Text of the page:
A recent decision from Saskatchewan's Court of Appeal is being touted as a significant victory for Métis harvesting rights in Saskatchewan.
On Tuesday, a panel of three judges ruled that new trials should be ordered for Warren Boyer and Oliver Poitras, two Métis men charged with illegal hunting and fishing in northwestern Saskatchewan in cases that date back as far as a decade.
Boyer and Poitras argued that they had an Indigenous right, protected by the Constitution Act, to hunt and fish for food.
"Paragraph 1 of the decision says, 'This court's decision will have significant implications for the Métis people of Saskatchewan.' And I think that's true," said lawyer Kathy Hodgson-Smith, who represented the defendants in their case.
"The Court of Appeal has really, for the first time, had an opportunity to review the Supreme Court of Canada jurisprudence on Aboriginal rights and reflect upon the approach necessary to deal with the Métis in Saskatchewan."
For years, Métis hunting and fishing rights have been fought for through the province's court system.
While previous court decisions allowed Métis people access to hunt on land in specific, traditionally used areas of the province, Boyer — who was charged in 2014 — and Poitras, charged in 2012, made a constitutional argument for those rights to apply to a more expansive, larger area.
A judge ruled that the men had been hunting and fishing outside the boundaries of the historic Métis community of northwest Saskatchewan — an area which includes Meadow Lake, Île à la Crosse and Green Lake — and their rights were not protected.
In the most recent decision, the appeal judges ruled that a new trial should be ordered as they weren't in a position to rule on the constitutional claim, but that the two men should have the right to advance one.
"Right now in Saskatchewan, we kind of have a patchwork quilt of rights," said Hodgson-Smith.
"The Court of Appeal has really brought clarity to this issue."
The lawyer said there are many other Métis hunting and fishing cases that are waiting for a decision in this matter.
A representative from the Ministry of Justice said in a statement that the department would not be commenting as the matter is still before the courts.
Warren Boyer said the court decision has been a long time coming.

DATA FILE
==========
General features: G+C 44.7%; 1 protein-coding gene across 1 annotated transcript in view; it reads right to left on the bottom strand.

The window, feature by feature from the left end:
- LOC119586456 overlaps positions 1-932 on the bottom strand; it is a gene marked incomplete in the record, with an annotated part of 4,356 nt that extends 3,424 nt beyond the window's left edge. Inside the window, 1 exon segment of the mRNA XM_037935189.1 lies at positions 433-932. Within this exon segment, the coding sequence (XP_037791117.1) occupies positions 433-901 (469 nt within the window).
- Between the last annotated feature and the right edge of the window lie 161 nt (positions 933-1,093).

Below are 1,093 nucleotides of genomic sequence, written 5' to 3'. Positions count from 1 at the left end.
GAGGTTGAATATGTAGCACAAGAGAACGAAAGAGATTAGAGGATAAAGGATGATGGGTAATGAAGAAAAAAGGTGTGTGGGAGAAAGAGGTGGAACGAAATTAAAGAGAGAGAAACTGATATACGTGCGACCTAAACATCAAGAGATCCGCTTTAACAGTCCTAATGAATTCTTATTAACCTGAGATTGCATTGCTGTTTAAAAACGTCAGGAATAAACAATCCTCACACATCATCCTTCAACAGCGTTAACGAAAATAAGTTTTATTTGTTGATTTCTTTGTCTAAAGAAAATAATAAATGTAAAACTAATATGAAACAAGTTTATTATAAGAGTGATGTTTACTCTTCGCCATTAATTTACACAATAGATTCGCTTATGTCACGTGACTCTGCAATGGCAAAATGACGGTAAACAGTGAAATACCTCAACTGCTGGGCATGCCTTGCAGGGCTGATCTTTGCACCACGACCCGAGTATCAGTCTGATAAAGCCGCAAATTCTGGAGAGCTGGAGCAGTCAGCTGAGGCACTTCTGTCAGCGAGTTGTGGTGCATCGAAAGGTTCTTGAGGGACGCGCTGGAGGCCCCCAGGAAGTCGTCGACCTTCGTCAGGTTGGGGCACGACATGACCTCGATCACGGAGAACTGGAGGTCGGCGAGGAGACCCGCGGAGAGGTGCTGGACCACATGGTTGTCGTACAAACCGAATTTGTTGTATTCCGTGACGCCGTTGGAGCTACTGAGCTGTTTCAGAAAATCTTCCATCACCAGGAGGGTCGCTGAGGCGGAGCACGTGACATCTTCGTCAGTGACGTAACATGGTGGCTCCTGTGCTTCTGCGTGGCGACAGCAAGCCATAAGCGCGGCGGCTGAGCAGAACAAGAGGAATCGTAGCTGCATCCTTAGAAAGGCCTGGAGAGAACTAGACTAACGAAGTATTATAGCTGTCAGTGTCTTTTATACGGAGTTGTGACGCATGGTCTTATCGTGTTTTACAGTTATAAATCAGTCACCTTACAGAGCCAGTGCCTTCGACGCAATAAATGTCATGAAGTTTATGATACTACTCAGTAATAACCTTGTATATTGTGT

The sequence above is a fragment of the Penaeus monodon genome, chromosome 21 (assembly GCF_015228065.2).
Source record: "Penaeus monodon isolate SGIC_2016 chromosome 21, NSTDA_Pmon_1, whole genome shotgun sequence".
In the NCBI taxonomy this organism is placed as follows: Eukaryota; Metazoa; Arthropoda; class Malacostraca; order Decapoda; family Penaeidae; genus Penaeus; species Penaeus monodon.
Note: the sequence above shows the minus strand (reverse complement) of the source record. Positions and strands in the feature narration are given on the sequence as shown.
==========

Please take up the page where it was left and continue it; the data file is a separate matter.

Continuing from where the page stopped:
In 2014, he was ice fishing on Chitek Lake, roughly 60 kilometres southeast of Meadow Lake, when he was approached by a conservation officer.
He said he didn't have a fishing licence but presented his Métis card. He was charged with fishing without a licence.
Boyer said he has the right to hunt and fish for food in the area.
"It's been a hassle," he said.
"But a lot of people were fighting for Métis rights before me."
Meanwhile, Oliver Poitras, who was convicted of hunting without a licence south of Meadow Lake in 2012, said he's also glad there's been some movement in the case.
He calls the traditional hunting border an "imaginary line" and says his rights should extend beyond it.
He would like Métis hunters to have hunting rules similar to those for First Nations hunters.
"The intimidation would go right out of there," said Poitras.
"When you think you have a right to hunt and they go and charge you, that's intimidation."
A Métis leader believes the decision should ultimately lead to talks with the provincial government.
David Chartrand is president of the Manitoba Métis Federation, which applied for intervenor status in the Saskatchewan case. The decision sets the stage for changes to how traditional Métis gathering rights are looked at, he said.
"We cannot keep on judging people acre by acre or yard by yard," said Chartrand.
"Those days should now be set aside and we should be looking at 'where do we go from here?'"
Chartrand said an agreement is in place in Manitoba that sets clear guidelines for Métis hunters and fishers. That system works well, he said.
"We have our own seasons, we have our own limits," he said.
"And the same premise should lie within the rights of the Métis to create their own laws and establish the premise for making people no longer to be worried or treated like a criminal."
The federation applied for intervenor status because it's important to stand up for Métis rights, Chartrand says.
"We felt that that case showed a very strong position that Métis rights are mobile and those rights cannot be watered down by any provincial government," he said.
"At the end of the day, they have to follow the law."